Information Security: Tools, Solutions and Buying Guides
Information security is on top of the priority lists for CIOs, with more cyber attacks and data breaches than ever before and a growing variety of threats. What's more, security breaches aren't just about financial loss anymore; as some of the recent high-profile breaches have demonstrated, an attack can cost the company its reputation and trust, which are much more difficult to recoup.
According to the 2015 Global State of Information Security survey conducted by PwC, the number of security incidents have increased by nearly 50 percent in the last year. And Gartner's research shows that information security spending will grow by over 8 percent in 2015, reaching more than $76 billion. However, increased security budgets don't necessarily translate into better security or even increased security maturity, according to research from Forrester.
As an IT professional, you probably know that the biggest risk to organizations are its insiders -- the employees, consultants, and service providers with access to sensitive information. The incidents involving internal people are also usually more damaging than attacks from the outside. This is why security education and InfoSec best practices are so important to maintaining proactive security.
The reality is that information security is growing in complexity. At the same time, security solutions are becoming more sophisticated and intricate. And while enterprises are getting better at detecting security breaches, most are still struggling to respond to them appropriately and more importantly, prevent them from happening in the first place.
To help IT professionals get a handle on all of the different information security solutions and the latest trends in this space, we've prepared a number of solution guides on different security technologies. Below you'll find information on the latest in enterprise antivirus, wireless security, next-generation firewalls, endpoint protection, identity and access management, cloud security, physical data center security and more.
Next-gen firewalls are quickly replacing traditional firewalls, offering organizations additional features and capabilities, such as application and identity awareness, stateful inspection, an integrated intrusion protection system (IPS), as well as the ability to utilize external intelligence sources. Our NGFW guide covers the features you should be looking for in your next firewall purchase and includes a side by side comparison of the top five next-gen firewalls currently available on the market.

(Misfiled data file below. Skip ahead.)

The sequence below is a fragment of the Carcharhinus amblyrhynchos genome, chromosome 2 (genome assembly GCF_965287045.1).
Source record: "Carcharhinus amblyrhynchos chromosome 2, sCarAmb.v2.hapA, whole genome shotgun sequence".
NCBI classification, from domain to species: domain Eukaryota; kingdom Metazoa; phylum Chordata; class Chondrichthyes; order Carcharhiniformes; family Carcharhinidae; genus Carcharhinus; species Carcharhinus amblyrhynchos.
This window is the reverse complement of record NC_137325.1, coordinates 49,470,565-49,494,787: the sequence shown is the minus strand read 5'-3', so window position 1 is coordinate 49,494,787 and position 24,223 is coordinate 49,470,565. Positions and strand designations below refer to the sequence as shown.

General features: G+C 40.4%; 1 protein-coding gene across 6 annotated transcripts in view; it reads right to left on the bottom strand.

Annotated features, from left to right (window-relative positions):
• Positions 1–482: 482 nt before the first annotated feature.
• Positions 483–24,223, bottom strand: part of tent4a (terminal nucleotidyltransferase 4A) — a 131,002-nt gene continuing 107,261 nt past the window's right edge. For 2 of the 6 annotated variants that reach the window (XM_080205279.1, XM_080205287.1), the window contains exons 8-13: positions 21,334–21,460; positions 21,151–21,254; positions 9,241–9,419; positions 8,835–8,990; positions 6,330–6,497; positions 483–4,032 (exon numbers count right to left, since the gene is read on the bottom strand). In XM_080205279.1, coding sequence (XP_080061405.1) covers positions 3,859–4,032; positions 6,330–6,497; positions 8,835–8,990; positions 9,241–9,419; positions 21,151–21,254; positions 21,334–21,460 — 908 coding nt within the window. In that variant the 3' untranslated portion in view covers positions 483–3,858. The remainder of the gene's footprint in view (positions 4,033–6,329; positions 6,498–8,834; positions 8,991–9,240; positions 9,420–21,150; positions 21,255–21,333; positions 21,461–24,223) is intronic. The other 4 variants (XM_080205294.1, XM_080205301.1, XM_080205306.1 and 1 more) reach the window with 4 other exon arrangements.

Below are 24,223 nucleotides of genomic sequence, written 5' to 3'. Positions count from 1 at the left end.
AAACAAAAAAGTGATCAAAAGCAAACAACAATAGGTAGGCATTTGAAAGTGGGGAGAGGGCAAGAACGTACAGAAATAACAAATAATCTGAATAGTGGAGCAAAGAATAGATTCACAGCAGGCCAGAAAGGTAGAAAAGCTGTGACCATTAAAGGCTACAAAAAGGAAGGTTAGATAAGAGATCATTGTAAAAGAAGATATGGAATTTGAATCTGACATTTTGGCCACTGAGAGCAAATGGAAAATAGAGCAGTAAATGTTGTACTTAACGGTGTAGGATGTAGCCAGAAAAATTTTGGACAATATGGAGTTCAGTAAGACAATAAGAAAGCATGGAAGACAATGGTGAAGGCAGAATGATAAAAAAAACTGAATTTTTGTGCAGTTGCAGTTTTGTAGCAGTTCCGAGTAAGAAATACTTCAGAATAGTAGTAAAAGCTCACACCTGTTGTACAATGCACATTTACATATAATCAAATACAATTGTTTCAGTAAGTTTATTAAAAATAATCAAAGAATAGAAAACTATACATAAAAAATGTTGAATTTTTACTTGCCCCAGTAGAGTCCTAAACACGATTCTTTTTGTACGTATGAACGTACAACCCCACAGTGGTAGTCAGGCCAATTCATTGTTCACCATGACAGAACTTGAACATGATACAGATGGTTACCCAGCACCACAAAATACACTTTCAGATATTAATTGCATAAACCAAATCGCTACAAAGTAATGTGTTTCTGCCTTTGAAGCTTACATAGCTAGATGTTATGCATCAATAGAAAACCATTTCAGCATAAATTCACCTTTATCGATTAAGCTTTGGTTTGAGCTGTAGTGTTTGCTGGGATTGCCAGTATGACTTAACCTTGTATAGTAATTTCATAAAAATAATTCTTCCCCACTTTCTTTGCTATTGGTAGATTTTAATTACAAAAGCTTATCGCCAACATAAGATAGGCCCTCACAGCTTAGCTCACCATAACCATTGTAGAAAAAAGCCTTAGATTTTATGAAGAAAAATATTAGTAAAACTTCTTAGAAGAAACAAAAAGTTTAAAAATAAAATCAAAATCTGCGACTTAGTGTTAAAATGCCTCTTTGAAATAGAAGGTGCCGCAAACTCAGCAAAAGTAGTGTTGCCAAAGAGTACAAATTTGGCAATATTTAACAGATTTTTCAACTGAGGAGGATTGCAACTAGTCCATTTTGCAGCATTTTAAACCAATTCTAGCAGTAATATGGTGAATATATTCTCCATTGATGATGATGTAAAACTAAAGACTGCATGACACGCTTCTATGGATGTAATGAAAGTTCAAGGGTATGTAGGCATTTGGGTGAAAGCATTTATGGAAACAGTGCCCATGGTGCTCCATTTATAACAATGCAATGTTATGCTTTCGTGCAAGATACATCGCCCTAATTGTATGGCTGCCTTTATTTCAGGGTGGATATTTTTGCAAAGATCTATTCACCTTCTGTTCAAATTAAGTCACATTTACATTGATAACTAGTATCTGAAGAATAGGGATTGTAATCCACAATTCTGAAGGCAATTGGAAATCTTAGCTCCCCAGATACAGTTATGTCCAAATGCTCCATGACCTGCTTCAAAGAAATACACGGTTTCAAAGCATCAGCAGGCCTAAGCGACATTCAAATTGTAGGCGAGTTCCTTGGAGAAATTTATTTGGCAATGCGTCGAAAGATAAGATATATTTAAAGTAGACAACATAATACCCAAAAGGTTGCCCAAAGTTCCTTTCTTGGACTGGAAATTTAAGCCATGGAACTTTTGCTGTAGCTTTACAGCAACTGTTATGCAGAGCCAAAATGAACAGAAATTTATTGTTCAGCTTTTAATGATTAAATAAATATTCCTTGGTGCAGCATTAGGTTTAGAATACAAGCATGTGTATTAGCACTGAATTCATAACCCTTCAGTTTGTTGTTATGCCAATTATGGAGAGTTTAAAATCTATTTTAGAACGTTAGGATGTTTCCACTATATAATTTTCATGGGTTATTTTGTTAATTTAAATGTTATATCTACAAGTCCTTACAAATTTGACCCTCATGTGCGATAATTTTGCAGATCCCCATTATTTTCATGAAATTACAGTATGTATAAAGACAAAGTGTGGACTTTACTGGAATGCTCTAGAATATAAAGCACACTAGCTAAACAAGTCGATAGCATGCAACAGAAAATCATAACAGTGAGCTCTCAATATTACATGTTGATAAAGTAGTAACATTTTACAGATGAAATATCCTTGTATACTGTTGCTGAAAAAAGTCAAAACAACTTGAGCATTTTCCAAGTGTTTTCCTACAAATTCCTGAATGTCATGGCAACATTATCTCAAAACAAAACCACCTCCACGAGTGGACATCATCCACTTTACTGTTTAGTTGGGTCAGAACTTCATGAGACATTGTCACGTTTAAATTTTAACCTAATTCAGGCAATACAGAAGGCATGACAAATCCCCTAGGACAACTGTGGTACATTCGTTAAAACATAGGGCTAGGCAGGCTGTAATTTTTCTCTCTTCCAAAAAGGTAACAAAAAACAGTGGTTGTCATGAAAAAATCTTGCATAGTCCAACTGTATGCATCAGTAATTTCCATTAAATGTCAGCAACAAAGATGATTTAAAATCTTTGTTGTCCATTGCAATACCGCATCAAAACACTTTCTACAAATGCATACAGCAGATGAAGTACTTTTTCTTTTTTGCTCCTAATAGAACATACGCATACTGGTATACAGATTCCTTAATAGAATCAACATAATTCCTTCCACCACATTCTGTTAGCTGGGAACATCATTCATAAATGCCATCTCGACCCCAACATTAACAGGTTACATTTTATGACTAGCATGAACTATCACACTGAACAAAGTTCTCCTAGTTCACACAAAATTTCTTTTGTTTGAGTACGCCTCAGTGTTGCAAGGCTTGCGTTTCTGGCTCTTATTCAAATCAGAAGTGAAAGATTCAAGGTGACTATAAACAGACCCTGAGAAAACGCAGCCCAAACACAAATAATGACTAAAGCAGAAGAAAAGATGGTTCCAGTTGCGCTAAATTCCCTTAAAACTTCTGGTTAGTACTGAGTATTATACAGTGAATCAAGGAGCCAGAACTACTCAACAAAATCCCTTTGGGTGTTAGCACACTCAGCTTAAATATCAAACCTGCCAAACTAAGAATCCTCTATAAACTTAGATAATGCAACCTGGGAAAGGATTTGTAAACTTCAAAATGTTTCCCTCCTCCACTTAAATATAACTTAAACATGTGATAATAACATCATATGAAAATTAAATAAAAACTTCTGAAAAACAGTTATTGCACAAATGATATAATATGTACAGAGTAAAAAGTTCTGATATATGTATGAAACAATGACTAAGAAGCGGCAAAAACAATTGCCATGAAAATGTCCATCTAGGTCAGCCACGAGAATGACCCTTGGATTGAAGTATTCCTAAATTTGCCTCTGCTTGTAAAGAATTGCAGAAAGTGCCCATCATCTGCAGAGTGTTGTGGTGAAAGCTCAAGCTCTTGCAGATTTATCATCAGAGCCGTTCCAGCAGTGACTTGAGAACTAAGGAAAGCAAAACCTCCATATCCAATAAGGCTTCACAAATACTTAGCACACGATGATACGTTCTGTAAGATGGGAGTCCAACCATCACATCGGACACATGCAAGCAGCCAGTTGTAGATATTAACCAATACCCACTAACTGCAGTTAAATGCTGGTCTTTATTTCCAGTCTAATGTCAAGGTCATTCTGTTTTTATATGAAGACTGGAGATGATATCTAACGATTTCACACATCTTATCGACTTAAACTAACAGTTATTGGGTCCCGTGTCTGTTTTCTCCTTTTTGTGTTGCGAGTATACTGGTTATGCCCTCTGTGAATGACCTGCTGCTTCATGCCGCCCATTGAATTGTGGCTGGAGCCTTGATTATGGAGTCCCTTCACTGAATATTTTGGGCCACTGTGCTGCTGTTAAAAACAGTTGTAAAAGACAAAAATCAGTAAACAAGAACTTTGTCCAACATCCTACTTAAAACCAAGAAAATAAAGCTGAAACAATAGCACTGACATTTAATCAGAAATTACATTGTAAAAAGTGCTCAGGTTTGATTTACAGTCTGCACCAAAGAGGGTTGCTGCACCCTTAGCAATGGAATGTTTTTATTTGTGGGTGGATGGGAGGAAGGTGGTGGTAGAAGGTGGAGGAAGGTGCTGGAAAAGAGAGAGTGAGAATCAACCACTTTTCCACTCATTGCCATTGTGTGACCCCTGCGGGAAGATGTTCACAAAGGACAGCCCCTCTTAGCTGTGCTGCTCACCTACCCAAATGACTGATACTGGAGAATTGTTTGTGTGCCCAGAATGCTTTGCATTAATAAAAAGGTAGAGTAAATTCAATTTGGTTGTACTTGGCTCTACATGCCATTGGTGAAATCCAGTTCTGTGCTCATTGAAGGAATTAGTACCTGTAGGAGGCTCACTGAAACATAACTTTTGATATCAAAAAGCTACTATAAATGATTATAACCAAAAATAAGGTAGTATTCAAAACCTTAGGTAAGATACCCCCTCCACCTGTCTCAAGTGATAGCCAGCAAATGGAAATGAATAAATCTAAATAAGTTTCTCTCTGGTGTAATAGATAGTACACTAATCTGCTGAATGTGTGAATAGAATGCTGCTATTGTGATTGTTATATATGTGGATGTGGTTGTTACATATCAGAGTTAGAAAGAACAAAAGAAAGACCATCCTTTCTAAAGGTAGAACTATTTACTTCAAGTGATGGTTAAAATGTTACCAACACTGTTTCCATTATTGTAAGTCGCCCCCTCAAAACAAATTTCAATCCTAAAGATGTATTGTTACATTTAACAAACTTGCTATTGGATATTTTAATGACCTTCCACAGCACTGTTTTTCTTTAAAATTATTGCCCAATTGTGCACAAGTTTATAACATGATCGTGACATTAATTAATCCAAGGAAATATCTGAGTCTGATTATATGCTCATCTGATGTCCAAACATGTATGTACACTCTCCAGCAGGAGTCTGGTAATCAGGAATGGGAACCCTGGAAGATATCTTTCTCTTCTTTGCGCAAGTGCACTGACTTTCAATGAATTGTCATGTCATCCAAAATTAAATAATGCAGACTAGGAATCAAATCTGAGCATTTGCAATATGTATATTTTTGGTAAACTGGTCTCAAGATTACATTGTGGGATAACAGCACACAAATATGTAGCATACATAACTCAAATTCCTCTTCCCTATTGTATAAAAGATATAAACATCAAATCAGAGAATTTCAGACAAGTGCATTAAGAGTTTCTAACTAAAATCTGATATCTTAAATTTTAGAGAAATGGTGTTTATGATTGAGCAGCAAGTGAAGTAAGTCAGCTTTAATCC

Continue reading: A Guide to Choosing a Next-Generation Firewall Solutions
A Unified Threat Management (UTM) appliance allows you to handle a variety of network security scenarios, offering multiple functions in a single device. A typical UTM will have firewall, remote access and VPN, web access gateway, network intrusion protection functions and more. This guide covers the pros and cons of utilizing a UTM and what features and capabilities you should look for when shopping for one. It also offers a comparison of the top five UTM products available on the market today.
Continue reading: A Guide to Unified Threat Management (UTM) Solutions
See also: Network Security Appliances for SMBs
Virtual Private Networks (VPNs) have been around for years, offering a secure way for employees to access organizations' internal networks. Today enterprise VPN options can be purchased as a standalone product or as part of a larger, comprehensive security suite, which is becoming much more popular.In this guide you'll learn about the different VPN protocols as well as five of the leading enterprise VPN solutions.
Continue reading: A Guide to Enterprise VPN Solutions
Modern organizations are dealing with a growing numbers of endpoints to protect, from PCs, servers and mobile devices, to network connected printers, projectors and a variety of other non-computer devices. In addition, endpoints are typically the most open to successful attacks when compared to other targets. This guide covers key features to look for when evaluating these solutions along with a comparison of the top five endpoint protection products.
Continue reading: A Guide to Choosing an Endpoint Protection Solution
See also: A Guide to Endpoint Management Solutions